# 01 – DC Theory.

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01 – DC Theory

The intent of this presentation is to present enough information to provide the reader with a fundamental knowledge of Direct Current fundamentals used within Michelin and to better understand basic system and equipment operations. By enrolling in this self-study course, you have demonstrated a desire to improve yourself and Michelin Manufacturing. However, this self-study course is only one part of the total Michelin training program. Practical experience, IMS (AP) school, selected reading, and your desire to succeed are also necessary to successfully round out a fully meaningful training program. Although the words “he,” “him,” and “his”  are  used  sparingly  in  this  course  to enhance communication, they are not intended to be gender driven or to affront or discriminate against anyone.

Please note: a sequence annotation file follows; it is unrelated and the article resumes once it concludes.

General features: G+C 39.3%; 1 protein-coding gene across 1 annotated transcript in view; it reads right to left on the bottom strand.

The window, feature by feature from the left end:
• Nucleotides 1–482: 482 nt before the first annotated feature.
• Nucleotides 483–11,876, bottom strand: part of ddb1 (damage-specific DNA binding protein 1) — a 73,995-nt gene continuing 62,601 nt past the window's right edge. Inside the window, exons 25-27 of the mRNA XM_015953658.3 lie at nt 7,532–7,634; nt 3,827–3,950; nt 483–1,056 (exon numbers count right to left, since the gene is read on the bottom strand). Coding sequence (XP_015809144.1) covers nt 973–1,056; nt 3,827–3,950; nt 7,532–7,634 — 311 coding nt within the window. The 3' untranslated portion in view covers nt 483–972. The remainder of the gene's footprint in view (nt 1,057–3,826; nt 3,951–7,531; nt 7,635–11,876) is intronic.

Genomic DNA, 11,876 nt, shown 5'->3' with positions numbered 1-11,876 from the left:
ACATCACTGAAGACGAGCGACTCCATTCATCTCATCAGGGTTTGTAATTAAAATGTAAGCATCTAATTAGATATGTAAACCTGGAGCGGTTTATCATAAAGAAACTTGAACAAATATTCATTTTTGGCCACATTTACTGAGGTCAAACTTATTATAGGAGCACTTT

Basic Electrical Theory
01 - DC Theory Basic Electrical Theory Simply put, electricity is nothing more than the flow of electrons through a conductor. Electric Charge Since some atoms can lose electrons and other atoms can gain electrons, it is possible to cause a transfer of electrons from one object to another. When this takes place, the equal distribution of the positive and negative charges in each object no longer exists. Therefore, one object will contain an excess number of electrons and its charge must have a negative (-) electric polarity. The other object will contain an excess number of protons and its charge must have a positive (+) polarity. When a pair of objects contains the same charge (both are positive or both are negative), the objects are said to have like charges. When a pair of bodies contains different charges, they are said to have unlike or opposite charges. The law of electric charges may be stated as follows. Like charges repel each other and unlike charges attract each other.